Lebanon for families

It may be small in size, but Lebanon is packed with family-friendly sites and activities.

Written by Paul Doyle


In common with many other Middle Eastern countries, Lebanon is a very family-friendly destination. The Lebanese adore children, and the hospitality extended to adult visitors applies equally, if not more so, to parents with children. With a year-round cordial climate compared with many other countries in the region, and a variety of activities with lots for kids to see, at often discounted rates, Lebanon has plenty to offer parents travelling with children, whether on a long weekend break or an extended holiday.

National Museum, Beirut

National Museum, Beirut, Lebanon © Paul DoyleA visit to the National Museum will emphasise the diversity and richness of Lebanon’s history © Paul Doyle

Without a doubt Lebanon’s premier museum, this, arguably, should be first on your itinerary. Its extensive archaeological collection spans the salient eras from prehistory and the Bronze Age to the Mamluk period, including a beautifully preserved mosaic from CE300, a marble statue of Hygeia, the goddess of health, from the Roman period, 2nd-century CE Roman sarcophagi, and a bas-relief of Pharaoh Ramses II. From the Phoenician era, statues of children associated with Echmoun, the god of healing, are particularly impressive. But the most prestigious relic from this period is the sarcophagus of King Ahiram, the 10th-century King of Byblos, which contains the earliest inscriptions of the Phoenician alphabet. All exhibits within the museum are labelled in Arabic, English & French.

Planet Discovery

If you are travelling with young children and looking for a diversion from the shops and perhaps a more edifying and rewarding experience, Planet Discovery is an excellent option. This is Lebanon’s sole permanent children’s science museum, catering for families and kids from the age of three years. With its child-friendly bright and colourful décor, the museum provides a fun, hands-on learning experience across a wide range of areas such as the life-cycle of the ant, the five senses, and how genes make us who we are. The Unfinished House display lets children gain valuable social and physical coordination skills within a team environment as workers wearing hard hats and high-vis vests on a pretend construction site, with a shared goal of completing a home. The museum also runs Kids Town, where parents can drop off their children for up to a whole day in a professional and safe crèche-type environment.

Jeita Grotto

Jeita Grotto, nr Beirut, Lebanon © Paul DoyleJeita Grotto’s majestic and stunning stalactites and stalagmites made it a finalist for the title of one of the world’s ‘New 7 Wonders of Nature’ © Paul Doyle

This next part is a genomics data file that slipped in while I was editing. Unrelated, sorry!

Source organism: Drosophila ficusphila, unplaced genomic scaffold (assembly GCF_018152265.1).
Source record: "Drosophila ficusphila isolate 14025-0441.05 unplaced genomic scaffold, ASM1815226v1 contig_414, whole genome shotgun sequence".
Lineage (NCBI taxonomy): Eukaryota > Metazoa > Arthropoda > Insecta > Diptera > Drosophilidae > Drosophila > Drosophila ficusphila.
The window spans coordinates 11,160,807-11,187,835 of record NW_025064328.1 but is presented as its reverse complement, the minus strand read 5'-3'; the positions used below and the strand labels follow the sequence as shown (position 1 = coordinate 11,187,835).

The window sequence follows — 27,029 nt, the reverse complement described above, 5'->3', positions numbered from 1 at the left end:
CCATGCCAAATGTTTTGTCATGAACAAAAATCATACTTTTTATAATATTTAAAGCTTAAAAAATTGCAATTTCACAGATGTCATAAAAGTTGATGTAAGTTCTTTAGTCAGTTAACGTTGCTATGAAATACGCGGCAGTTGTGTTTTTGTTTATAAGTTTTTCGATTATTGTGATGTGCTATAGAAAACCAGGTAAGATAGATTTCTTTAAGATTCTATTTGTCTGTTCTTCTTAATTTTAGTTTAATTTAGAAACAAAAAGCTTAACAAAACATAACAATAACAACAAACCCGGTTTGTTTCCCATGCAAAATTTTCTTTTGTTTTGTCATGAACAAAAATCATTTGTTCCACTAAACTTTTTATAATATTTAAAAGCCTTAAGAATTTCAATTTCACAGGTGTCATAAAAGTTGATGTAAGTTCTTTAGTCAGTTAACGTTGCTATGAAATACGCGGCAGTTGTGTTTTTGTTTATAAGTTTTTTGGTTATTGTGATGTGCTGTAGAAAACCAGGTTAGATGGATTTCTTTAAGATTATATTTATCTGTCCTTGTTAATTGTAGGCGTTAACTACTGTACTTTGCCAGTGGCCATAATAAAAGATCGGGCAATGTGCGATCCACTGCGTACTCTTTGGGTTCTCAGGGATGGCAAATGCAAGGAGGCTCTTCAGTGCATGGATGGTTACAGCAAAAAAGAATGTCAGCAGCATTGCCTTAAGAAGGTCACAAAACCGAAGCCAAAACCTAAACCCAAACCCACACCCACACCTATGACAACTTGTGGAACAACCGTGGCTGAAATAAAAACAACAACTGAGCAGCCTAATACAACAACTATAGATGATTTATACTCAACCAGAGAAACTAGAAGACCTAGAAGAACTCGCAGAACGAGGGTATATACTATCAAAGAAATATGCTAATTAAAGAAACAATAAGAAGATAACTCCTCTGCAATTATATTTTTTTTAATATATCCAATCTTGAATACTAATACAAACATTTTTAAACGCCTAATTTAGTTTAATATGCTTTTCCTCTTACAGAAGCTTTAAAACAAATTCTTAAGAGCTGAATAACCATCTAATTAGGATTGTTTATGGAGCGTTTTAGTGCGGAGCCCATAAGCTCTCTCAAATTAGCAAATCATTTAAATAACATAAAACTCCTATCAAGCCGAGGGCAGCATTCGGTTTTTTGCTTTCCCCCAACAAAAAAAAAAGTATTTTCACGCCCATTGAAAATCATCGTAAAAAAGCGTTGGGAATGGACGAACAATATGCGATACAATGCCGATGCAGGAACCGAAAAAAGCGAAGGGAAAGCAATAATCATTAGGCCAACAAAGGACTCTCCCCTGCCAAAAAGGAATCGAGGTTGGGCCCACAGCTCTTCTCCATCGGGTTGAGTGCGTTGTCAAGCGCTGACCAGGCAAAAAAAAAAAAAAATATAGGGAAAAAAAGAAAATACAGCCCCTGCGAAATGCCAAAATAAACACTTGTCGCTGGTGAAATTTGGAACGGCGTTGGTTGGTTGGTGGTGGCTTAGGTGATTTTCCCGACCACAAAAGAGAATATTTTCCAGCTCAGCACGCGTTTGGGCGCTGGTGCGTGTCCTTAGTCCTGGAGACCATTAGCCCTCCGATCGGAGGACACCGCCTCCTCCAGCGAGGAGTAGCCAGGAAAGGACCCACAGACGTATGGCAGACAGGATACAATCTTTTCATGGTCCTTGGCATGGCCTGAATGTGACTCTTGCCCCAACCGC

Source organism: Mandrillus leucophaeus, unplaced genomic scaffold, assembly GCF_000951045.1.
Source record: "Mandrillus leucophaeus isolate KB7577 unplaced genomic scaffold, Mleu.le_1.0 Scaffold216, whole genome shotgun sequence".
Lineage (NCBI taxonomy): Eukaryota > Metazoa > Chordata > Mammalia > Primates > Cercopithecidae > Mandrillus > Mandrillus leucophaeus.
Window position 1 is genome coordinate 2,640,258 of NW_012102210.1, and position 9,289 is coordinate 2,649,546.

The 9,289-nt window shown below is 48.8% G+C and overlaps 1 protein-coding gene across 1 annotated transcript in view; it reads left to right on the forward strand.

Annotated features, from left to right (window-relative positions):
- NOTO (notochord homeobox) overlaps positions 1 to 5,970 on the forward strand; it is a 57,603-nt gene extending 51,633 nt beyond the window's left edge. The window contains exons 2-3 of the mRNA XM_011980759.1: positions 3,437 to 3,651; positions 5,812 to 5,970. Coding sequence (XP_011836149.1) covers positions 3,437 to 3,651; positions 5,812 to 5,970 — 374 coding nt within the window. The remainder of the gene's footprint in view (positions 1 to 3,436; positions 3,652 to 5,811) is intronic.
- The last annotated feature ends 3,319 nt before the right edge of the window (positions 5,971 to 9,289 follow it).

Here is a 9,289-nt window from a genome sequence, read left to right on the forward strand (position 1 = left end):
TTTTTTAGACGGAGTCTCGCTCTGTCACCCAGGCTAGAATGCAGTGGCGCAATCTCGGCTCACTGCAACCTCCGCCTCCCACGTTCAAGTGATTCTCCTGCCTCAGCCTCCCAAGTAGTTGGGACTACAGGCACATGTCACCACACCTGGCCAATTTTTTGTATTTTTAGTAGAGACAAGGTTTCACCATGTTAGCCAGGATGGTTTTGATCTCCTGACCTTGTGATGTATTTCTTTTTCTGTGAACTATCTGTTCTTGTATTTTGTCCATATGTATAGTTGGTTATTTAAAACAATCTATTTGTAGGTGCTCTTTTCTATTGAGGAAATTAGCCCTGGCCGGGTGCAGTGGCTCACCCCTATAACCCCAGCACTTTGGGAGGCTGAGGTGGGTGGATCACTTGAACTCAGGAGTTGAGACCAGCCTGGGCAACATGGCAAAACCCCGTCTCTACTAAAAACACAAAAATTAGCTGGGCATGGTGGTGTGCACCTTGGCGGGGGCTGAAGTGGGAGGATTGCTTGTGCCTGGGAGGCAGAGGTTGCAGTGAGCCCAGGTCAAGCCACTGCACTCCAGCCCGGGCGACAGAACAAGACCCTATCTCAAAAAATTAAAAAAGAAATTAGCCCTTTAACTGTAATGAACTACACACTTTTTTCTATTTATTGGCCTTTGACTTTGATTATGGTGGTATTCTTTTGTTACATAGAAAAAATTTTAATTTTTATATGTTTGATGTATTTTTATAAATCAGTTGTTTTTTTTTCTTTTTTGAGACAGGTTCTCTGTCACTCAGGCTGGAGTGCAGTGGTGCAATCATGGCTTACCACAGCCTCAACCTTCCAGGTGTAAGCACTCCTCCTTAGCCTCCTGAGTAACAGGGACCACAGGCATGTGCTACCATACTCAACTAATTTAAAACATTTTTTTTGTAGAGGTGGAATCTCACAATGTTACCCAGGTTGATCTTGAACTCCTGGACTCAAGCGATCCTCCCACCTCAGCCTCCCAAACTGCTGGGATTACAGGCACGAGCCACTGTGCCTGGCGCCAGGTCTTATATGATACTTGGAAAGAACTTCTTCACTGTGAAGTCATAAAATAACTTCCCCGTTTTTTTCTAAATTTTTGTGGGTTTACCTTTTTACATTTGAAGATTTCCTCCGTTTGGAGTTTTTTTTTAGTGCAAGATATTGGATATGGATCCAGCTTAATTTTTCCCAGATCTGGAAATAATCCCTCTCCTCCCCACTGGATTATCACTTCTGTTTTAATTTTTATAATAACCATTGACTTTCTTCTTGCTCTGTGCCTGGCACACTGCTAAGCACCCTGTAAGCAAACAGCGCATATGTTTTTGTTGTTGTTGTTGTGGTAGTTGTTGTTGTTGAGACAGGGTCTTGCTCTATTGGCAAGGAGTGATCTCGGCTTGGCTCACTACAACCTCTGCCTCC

Just 22km north of the capital, Jeita Grotto is one of the country’s biggest tourist attractions. This karstic limestone landscape, fashioned by geology, time and water, has resulted in an extraordinary display of stalactite and stalagmite rock formations, which will enthral both kids and adults. A visit to the grotto is divided into two parts. The upper cavern, where the temperature is kept constant at 22°C, is reached by a short cable car ride and then a 120m-long walkway to reveal a series of eerily peaceful and beautifully lit chambers containing bizarre rock formations, including the world’s longest stalactite. The 7,000m lower grotto is visited via a short boat ride and is equally beautiful, though cooler at 16°C. A visual feast for all ages!

Moussa Castle

Moussa Castle, Lebanon © Paul DoyleThe story behind Moussa Castle is something of a fairytale © Paul Doyle

One of Lebanon’s most offbeat and odd attractions, Moussa Castle is the result of one man’s childhood dream one day to ‘turn sand into gold’ and live in a castle. Undeterred by the humiliation of being mocked by his classmates and beaten by his teacher, this ambition endured some 60 years … until 2005, when work was finally completed, each brick having been cut and positioned by Moussa’s own hands. Inside the castle a tableau of plaster figures shows scenes from traditional Lebanese life such as silk making, grape picking, corn workers and sheep shearing. On the ground floor is a classroom scene depicting a ‘defining moment’ in Moussa’s story, together with scenes of bread making, the Last Supper and dabke dancing.

The Orange House

Not far from the southern city of Tyre, and surrounded by banana groves, citrus plantations and a garden brimming with orange trees and pretty flowers, is the aptly named Orange House. This excellent rural retreat is owned by Mona Khalil, and shared with fellow environmental enthusiast Habiba Fayed, five goats, a black cat, two dogs and an African grey parrot. A chance sighting of a sea turtle en route to lay her eggs on the beach gave birth to Mona’s passion and ‘dream’ to preserve and protect the turtles, two species of which, both endangered, come to lay their eggs on Lebanon’s coastline each summer. To fund their project, Mona and Habiba provide bed-and-breakfast accommodation, where guests can enjoy the beauty and tranquillity of the house and beach area, and where kids can experience ecoliving and assist with the care of new turtle hatchlings.

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